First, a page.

Before and after shots of part optimisation
UK-based Plazology Ltd has launched a new simulation product design service aimed at closing the gap between the virtual and physical manufacturing worlds and significantly reducing the risks to successful product launches.
By enabling verification of a plastic part’s design, manufacturability and quality earlier in the development stages, Plazology says its new Virtual Design Moulding Analysis (VDMA), addresses the many challenges to be met during the creation of plastic components.
“VDMA is like having a virtual, remote plastic engineering squad as part of your design team dedicated to supporting product launches,” said Plazology’s Shaun Mollon.
Current market forces command reduced development costs, more complex designs and shorter lead times. Recognising a need to confront these demands, VDMA enables designers and manufacturers to design, visualise and simulate products, from the conceptual design phase, right through to manufacture, reducing the need for costly physical prototypes.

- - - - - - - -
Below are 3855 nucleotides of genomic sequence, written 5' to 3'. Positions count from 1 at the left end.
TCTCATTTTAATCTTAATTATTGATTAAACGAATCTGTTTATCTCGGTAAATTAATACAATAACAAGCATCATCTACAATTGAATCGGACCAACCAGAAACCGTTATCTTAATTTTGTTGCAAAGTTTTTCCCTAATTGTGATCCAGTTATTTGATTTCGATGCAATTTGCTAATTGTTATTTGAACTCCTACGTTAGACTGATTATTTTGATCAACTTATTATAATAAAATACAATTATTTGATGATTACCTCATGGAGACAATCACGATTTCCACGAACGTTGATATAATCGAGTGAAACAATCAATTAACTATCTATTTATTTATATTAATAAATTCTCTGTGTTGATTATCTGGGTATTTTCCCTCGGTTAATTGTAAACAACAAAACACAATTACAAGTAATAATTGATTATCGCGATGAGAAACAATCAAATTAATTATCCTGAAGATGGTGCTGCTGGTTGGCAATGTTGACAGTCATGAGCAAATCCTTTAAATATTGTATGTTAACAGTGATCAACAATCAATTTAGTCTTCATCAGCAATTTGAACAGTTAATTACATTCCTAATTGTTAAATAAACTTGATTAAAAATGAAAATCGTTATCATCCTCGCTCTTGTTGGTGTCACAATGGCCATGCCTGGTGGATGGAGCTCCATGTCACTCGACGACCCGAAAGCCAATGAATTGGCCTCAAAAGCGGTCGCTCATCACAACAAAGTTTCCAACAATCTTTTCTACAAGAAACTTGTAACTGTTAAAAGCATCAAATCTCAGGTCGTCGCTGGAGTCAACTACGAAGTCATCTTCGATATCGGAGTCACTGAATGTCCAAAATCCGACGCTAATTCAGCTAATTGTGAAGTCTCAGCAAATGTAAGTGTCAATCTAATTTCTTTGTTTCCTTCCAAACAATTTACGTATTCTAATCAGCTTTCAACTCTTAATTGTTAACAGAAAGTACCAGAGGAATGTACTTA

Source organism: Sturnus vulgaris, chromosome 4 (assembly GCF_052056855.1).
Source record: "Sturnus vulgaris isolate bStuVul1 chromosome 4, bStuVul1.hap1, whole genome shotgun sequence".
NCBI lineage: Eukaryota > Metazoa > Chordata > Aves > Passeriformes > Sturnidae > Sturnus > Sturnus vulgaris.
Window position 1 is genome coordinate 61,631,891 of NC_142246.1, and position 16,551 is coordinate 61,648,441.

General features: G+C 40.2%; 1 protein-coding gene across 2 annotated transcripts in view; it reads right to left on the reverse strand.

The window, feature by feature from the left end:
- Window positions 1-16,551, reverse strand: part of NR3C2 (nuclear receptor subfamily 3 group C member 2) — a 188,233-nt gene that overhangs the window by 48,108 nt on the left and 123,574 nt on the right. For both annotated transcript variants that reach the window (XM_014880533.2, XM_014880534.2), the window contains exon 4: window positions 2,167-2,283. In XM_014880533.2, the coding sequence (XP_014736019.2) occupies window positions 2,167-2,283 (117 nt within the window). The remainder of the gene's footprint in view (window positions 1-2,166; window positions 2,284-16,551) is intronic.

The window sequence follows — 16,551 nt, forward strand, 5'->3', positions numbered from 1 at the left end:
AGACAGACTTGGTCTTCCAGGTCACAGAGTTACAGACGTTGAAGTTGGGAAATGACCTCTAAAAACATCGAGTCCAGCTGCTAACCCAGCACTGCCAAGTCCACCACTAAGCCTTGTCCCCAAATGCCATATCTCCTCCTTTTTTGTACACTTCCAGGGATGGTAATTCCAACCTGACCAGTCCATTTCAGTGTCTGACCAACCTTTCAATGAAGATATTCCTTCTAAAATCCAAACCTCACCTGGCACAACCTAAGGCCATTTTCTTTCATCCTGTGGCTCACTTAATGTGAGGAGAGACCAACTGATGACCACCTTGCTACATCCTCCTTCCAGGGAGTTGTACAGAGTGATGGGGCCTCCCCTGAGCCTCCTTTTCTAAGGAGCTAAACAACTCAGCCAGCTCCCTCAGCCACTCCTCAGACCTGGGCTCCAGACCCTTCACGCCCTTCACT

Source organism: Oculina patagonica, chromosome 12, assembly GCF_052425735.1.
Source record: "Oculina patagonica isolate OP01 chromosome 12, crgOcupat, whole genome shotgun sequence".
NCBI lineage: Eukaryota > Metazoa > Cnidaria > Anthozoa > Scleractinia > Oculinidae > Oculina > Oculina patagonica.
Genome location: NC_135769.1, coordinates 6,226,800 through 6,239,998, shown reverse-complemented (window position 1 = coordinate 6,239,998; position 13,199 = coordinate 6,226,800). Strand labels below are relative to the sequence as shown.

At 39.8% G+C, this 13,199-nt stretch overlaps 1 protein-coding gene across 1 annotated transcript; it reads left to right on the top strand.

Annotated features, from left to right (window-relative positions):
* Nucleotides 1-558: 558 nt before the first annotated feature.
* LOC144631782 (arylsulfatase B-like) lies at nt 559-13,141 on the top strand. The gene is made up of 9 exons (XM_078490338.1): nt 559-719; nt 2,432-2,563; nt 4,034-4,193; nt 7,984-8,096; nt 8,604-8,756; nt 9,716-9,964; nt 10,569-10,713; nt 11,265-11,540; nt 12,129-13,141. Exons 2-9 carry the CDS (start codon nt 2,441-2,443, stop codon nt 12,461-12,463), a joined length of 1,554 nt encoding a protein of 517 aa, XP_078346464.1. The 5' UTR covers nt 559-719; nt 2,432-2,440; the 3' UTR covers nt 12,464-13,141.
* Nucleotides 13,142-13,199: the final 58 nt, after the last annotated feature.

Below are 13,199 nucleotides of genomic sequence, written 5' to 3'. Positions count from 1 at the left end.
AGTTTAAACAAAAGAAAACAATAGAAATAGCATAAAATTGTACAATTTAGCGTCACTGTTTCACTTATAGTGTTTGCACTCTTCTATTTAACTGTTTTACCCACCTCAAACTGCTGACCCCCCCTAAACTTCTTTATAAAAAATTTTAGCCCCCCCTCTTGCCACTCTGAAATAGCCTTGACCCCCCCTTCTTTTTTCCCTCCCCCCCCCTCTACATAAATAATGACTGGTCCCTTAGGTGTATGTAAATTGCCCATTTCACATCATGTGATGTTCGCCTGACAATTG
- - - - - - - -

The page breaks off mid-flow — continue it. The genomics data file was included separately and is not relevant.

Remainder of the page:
Plazology says the use of VDMA can not only provide an excellent end product for customers, but can also address additional company objectives, such as providing accurate quoting for jobs, more precise estimations of cycle times, eradication of production errors and process inefficiencies such as wasted materials.
In addition, it says the VDMA service allows its customers to create better plastic components with less design loops. It provides a greater understanding of potential part/mould quality defects before the mould is manufactured, producing a comprehensive mould layout, with every concern risk- assessed to give to the mould maker. VDMA enables early decisions on the most appropriate cooling layout prior to mould manufacturing, using simulation to provide accurate results for heat transfer, Reynold numbers and cooling efficiencies.
“Importantly,” Mollon concluded, “it allows clients to have far greater confidence that the T1 trials will be more successful than before. The need for multiple processing trials, to modify and adjust is greatly reduced, saving both time and money.”